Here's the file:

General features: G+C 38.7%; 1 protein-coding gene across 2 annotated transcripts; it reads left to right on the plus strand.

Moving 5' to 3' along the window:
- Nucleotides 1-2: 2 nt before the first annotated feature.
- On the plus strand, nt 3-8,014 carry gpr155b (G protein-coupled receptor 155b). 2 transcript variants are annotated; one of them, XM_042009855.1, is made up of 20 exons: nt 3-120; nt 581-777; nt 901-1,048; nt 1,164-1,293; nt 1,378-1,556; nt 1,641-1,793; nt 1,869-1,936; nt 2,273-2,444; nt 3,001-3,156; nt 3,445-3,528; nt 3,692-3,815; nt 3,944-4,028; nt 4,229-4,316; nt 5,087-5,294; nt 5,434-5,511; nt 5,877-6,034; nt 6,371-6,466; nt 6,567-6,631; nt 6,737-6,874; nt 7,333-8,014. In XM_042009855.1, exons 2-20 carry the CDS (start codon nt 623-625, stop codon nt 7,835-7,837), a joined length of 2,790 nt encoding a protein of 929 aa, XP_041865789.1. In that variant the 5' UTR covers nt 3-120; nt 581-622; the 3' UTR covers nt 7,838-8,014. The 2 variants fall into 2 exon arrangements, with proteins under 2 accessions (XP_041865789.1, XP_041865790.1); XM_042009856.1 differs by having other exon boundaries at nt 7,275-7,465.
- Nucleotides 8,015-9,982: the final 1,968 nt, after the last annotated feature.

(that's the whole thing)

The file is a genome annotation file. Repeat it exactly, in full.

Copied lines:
General features: G+C 38.7%; 1 protein-coding gene across 2 annotated transcripts; it reads left to right on the plus strand.

Moving 5' to 3' along the window:
- Nucleotides 1-2: 2 nt before the first annotated feature.
- On the plus strand, nt 3-8,014 carry gpr155b (G protein-coupled receptor 155b). 2 transcript variants are annotated; one of them, XM_042009855.1, is made up of 20 exons: nt 3-120; nt 581-777; nt 901-1,048; nt 1,164-1,293; nt 1,378-1,556; nt 1,641-1,793; nt 1,869-1,936; nt 2,273-2,444; nt 3,001-3,156; nt 3,445-3,528; nt 3,692-3,815; nt 3,944-4,028; nt 4,229-4,316; nt 5,087-5,294; nt 5,434-5,511; nt 5,877-6,034; nt 6,371-6,466; nt 6,567-6,631; nt 6,737-6,874; nt 7,333-8,014. In XM_042009855.1, exons 2-20 carry the CDS (start codon nt 623-625, stop codon nt 7,835-7,837), a joined length of 2,790 nt encoding a protein of 929 aa, XP_041865789.1. In that variant the 5' UTR covers nt 3-120; nt 581-622; the 3' UTR covers nt 7,838-8,014. The 2 variants fall into 2 exon arrangements, with proteins under 2 accessions (XP_041865789.1, XP_041865790.1); XM_042009856.1 differs by having other exon boundaries at nt 7,275-7,465.
- Nucleotides 8,015-9,982: the final 1,968 nt, after the last annotated feature.